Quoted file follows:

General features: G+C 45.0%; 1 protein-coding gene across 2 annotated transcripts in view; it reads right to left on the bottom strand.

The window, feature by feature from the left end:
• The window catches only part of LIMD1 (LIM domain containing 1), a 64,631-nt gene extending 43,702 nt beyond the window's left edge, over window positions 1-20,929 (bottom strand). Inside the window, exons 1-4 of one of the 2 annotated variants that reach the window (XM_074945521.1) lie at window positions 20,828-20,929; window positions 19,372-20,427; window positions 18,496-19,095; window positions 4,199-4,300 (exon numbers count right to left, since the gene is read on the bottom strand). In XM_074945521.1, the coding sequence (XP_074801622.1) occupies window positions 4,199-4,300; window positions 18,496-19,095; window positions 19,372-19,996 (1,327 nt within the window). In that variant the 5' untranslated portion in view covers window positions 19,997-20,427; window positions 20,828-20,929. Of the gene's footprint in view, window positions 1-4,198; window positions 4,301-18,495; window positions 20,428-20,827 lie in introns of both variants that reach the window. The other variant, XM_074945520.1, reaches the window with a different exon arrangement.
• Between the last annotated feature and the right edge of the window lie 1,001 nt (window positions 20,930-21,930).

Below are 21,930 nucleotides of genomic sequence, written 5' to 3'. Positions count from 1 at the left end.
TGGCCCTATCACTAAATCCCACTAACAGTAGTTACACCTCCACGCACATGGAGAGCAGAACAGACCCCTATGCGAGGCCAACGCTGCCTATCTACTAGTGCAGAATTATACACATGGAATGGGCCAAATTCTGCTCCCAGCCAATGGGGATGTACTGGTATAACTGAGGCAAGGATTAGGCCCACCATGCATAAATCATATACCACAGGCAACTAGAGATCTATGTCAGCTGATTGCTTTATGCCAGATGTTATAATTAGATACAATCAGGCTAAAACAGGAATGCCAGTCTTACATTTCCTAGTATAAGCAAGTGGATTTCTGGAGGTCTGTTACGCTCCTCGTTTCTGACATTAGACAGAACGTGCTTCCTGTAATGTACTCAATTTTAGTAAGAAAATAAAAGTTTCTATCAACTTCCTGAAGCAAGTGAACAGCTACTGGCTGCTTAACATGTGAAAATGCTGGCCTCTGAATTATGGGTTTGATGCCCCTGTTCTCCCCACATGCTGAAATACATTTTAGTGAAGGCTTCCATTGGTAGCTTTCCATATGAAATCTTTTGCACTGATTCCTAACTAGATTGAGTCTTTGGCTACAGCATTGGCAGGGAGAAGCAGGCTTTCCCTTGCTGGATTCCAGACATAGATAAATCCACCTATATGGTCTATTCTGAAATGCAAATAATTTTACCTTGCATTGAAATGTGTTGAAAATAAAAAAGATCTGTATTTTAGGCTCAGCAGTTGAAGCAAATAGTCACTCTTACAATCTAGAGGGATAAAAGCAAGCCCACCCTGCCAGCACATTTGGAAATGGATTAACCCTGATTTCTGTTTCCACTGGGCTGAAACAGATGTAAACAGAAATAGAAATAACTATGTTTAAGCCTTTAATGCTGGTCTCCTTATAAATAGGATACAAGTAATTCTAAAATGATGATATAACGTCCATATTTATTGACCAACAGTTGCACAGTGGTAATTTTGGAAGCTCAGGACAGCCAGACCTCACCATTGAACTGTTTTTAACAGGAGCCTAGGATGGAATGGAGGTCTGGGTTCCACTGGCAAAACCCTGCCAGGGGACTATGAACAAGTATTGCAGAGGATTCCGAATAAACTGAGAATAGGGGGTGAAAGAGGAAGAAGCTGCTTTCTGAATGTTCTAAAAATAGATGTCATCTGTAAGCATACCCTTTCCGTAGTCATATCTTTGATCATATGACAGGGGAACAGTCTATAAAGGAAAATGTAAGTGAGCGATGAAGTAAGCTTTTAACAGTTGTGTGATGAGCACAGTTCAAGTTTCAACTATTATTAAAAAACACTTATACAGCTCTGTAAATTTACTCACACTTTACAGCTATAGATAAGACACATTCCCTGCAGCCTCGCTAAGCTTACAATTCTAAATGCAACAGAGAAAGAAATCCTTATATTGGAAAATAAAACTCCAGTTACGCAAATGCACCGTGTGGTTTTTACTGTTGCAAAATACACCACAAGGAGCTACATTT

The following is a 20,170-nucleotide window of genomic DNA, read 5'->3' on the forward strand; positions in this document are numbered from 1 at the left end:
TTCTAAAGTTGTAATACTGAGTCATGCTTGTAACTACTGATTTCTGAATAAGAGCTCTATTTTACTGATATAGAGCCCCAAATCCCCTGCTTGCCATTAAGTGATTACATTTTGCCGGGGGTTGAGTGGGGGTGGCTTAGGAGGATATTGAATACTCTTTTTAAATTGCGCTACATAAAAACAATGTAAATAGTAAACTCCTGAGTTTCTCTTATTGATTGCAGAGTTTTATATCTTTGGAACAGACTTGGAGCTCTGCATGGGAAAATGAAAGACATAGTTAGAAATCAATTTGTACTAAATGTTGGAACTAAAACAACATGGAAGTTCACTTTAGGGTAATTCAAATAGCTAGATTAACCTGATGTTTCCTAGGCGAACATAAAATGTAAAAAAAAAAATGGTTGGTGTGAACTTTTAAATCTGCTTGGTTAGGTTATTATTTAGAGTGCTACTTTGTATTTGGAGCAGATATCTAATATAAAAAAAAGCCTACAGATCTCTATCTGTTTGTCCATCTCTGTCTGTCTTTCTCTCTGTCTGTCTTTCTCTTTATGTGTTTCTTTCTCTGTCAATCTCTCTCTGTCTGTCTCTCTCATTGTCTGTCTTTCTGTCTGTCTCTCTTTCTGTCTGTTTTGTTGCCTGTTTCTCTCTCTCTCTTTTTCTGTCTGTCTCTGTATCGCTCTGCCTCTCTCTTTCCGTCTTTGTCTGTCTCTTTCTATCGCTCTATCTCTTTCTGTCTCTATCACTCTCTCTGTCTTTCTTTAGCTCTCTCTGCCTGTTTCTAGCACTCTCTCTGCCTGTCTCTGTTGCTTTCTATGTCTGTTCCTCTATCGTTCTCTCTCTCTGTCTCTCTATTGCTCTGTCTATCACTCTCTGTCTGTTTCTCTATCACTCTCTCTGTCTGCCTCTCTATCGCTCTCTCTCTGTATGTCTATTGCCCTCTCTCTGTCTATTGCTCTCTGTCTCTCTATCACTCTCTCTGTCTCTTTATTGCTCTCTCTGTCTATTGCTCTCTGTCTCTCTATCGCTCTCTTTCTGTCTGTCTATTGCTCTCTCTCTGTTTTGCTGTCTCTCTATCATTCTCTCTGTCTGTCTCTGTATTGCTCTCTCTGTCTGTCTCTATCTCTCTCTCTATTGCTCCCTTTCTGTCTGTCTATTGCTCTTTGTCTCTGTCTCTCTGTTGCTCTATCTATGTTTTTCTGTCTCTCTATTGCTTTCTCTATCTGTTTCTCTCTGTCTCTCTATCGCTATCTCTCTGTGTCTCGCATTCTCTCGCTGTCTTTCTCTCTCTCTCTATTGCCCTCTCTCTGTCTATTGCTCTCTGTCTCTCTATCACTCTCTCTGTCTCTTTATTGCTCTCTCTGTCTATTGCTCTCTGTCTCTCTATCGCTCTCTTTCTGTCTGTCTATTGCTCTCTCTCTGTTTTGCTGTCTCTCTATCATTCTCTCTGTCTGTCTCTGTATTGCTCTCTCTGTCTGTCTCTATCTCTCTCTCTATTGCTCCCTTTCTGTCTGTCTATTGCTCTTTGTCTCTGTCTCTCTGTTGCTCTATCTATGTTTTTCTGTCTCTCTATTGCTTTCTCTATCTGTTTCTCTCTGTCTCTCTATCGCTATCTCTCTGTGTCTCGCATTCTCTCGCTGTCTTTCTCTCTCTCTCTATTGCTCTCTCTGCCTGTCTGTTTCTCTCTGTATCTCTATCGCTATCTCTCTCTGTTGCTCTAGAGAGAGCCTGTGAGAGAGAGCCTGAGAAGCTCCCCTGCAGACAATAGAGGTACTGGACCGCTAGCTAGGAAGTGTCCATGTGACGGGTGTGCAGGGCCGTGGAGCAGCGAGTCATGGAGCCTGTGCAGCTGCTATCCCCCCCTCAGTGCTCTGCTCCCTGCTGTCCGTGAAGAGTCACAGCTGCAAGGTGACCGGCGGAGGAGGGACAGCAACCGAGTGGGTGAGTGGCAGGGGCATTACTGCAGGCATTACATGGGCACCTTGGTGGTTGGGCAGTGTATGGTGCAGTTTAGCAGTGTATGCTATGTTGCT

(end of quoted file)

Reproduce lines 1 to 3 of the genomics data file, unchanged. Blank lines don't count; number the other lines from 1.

General features: G+C 45.0%; 1 protein-coding gene across 2 annotated transcripts in view; it reads right to left on the bottom strand.

The window, feature by feature from the left end:
• The window catches only part of LIMD1 (LIM domain containing 1), a 64,631-nt gene extending 43,702 nt beyond the window's left edge, over window positions 1-20,929 (bottom strand). Inside the window, exons 1-4 of one of the 2 annotated variants that reach the window (XM_074945521.1) lie at window positions 20,828-20,929; window positions 19,372-20,427; window positions 18,496-19,095; window positions 4,199-4,300 (exon numbers count right to left, since the gene is read on the bottom strand). In XM_074945521.1, the coding sequence (XP_074801622.1) occupies window positions 4,199-4,300; window positions 18,496-19,095; window positions 19,372-19,996 (1,327 nt within the window). In that variant the 5' untranslated portion in view covers window positions 19,997-20,427; window positions 20,828-20,929. Of the gene's footprint in view, window positions 1-4,198; window positions 4,301-18,495; window positions 20,428-20,827 lie in introns of both variants that reach the window. The other variant, XM_074945520.1, reaches the window with a different exon arrangement.